I had one of my scariest experiences here two weekends ago. I opened Chrome to check the weather and saw that the forecast for the entire week was chilly and rainy. I was thoroughly depressed until I realized that my weather widget was still set to Medford, MA and that this horrific forecast wasn’t going to affect me here. Thank God. The weather has simply been incredible over the last month and a half. We arrived in the throes of a dying summer with temperatures in the upper 20’s, low 30’s (80-90 ºF). These days were a little painful at first, but within the first two weeks the temperature dropped to a comfortable mid 20’s range with bright sun greeting us nearly every day. There have been a few days of rain here, but for the most part the weather has been kinder than I could’ve hoped. Now in ides of October (November by the time of uploading!), we’re heading into autumn and in the last two weeks there has been a noticeable drop in temperatures and a familiar briskness in the air. The days are still warm, while the nights descend into the teens.
At home in New England this change in season brings with it some pretty fantastic things. As the temperatures drop and the winds begin to blow, the bushy green trees begin to blush in the crisp fall air, turning from the verdant green of summer to vibrant reds, yellows, and oranges of autumn. Apples grow ripe in the orchards waiting to be picked and enjoyed immediately or in a myriad of delicious dishes like apple pie, apple cider, and apple cider doughnuts. Clearly I’m a little nostalgic.
While I miss the seasonal customs I’ve had throughout my life, autumn in Spain brings its own set of customs, celebrations, and fiestas. In Alcalá the beginning of October is marked by the Semana Cervantina, a weeklong festival honoring Miguel de Cervantes, the famous Spanish author born here. While there are events throughout the entire week, the main event is the Mercado de el Quixote. My host-mother had told me about this amazing festival back in September and we made sure to come back from Barcelona on Sunday, leaving Monday completely free to explore the market. On my walk to the taxi to the airport early Friday morning I saw the merchants setting up beneath the tents and banner of the medieval fair and couldn’t wait to be back in Alcalá to take part.
On the walk home from the train station on Sunday I took the chance to make my way down Calle Mayor and explore the market a bit. The streets were lined with tented shop stands attended by vendors in Renaissance and Middle Ages era clothing and completely filled with people. On my way home I passed crepe shops, cheese vendors, bakers, artisans and everything in-between. A little tired from the trip to Barcelona and overwhelmed by the amount of people, I headed home and returned to tackle the market after a good night’s sleep.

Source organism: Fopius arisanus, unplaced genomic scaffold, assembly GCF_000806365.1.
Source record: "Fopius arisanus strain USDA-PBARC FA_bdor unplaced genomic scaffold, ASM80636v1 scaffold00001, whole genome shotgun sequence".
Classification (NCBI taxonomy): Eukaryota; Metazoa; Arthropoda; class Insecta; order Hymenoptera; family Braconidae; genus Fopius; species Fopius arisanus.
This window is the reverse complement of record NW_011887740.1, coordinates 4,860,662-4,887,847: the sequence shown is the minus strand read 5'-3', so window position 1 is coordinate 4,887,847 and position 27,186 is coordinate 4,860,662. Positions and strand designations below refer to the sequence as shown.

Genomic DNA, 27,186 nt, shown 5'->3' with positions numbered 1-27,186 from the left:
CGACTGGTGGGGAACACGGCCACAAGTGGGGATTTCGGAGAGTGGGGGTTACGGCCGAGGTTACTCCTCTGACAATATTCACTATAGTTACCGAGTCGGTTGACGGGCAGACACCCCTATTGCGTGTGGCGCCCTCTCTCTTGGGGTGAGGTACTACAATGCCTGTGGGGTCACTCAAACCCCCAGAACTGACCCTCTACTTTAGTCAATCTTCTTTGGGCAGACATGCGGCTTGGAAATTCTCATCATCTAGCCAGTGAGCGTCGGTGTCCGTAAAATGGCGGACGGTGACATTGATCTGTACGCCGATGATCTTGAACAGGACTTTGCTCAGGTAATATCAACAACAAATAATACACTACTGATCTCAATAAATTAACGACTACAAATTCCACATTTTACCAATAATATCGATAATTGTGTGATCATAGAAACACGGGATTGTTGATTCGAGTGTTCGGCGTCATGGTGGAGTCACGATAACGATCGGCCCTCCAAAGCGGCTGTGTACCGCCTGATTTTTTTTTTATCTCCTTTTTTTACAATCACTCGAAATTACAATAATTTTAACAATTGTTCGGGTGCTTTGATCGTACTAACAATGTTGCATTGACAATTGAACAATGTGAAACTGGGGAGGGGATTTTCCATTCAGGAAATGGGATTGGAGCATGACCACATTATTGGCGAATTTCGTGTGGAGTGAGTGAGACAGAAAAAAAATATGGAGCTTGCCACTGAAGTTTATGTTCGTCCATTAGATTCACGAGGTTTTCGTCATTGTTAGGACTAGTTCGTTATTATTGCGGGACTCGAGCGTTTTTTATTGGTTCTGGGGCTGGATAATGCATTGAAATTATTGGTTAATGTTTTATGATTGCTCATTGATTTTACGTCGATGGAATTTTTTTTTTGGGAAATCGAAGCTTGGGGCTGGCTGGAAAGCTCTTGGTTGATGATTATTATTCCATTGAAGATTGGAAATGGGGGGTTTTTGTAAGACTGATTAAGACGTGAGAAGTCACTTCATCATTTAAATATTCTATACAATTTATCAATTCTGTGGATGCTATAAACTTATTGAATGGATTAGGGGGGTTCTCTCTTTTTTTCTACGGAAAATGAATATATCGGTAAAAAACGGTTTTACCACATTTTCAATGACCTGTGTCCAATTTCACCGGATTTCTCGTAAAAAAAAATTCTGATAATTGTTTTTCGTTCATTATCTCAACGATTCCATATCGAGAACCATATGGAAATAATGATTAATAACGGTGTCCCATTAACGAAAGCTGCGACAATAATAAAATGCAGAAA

The mercado is one of the coolest experiences I’ve had here in Spain. During the festival, Alcalá de Henares becomes the center of Spain. People from all over the country, and the world, descend upon the city to see this annual festival. A little over to month into the semester and I was now at home in a city of tourists. The streets were filled with people so that one could barely move through the crowd. Walking in the wrong direction on Calle Mayor felt like trying to swim up river. There were stands for food, from warm crepes, to tea, to chocolate and pastries, and even pickles. Some areas had street-side restaurants and bars , where people would order drinks and have dinner or some tapas. We even found a little stall to take chupitos out of cuernos!
The majority of the venders were selling different types of crafts and art. I came out of the market with some Christmas gifts for my family and a quill pen for myself! I can see why the market lasts all weekend, as the two days I had wasn’t nearly enough to take in everything I would’ve liked. Street markets are very typical in Spain, with one occuring in Alcalá every Monday and many more in Madrid throughout the week, but few are presented with such flair and pomp as the Mercado de el Quixote. While standing in line for a chocolate crepe, I heard the sound of a marching band in the distance. Soon they were upon us and we were presented with the spectacle of a brigade of trumpets and flag throwers performing in traditional costumes. They marched around the plaza and down Calle Mayor, doing so throughout the day. Other small groups of what I assumed to be of a less official nature also filled the streets with music and dance.
In addition to the merchants and musicians, a few artisans settled in the plaza for the weekend to exhibit their craft. A blacksmith had set up shop and was demonstrating how to create things out of iron, while sculptors were creating a kiln. Across the plaza glass blowers were creating beautiful glass horses and a cooper was making barrels. People filled the plaza, moving from demonstration to stration, enjoying seeing these masters of their crafts.
The Semana Cervantina was a great local fiesta that made me appreciate being in Alcalá even more. I wouldn’t be able to find this local experience in a bigger city or another smaller city without the same rich cultural history of Alcalá. Wading through the masses of people I saw friends that I’d met here and ran into one of the program directors hanging out with his friends at a mojito bar. Great end to such a full weekend!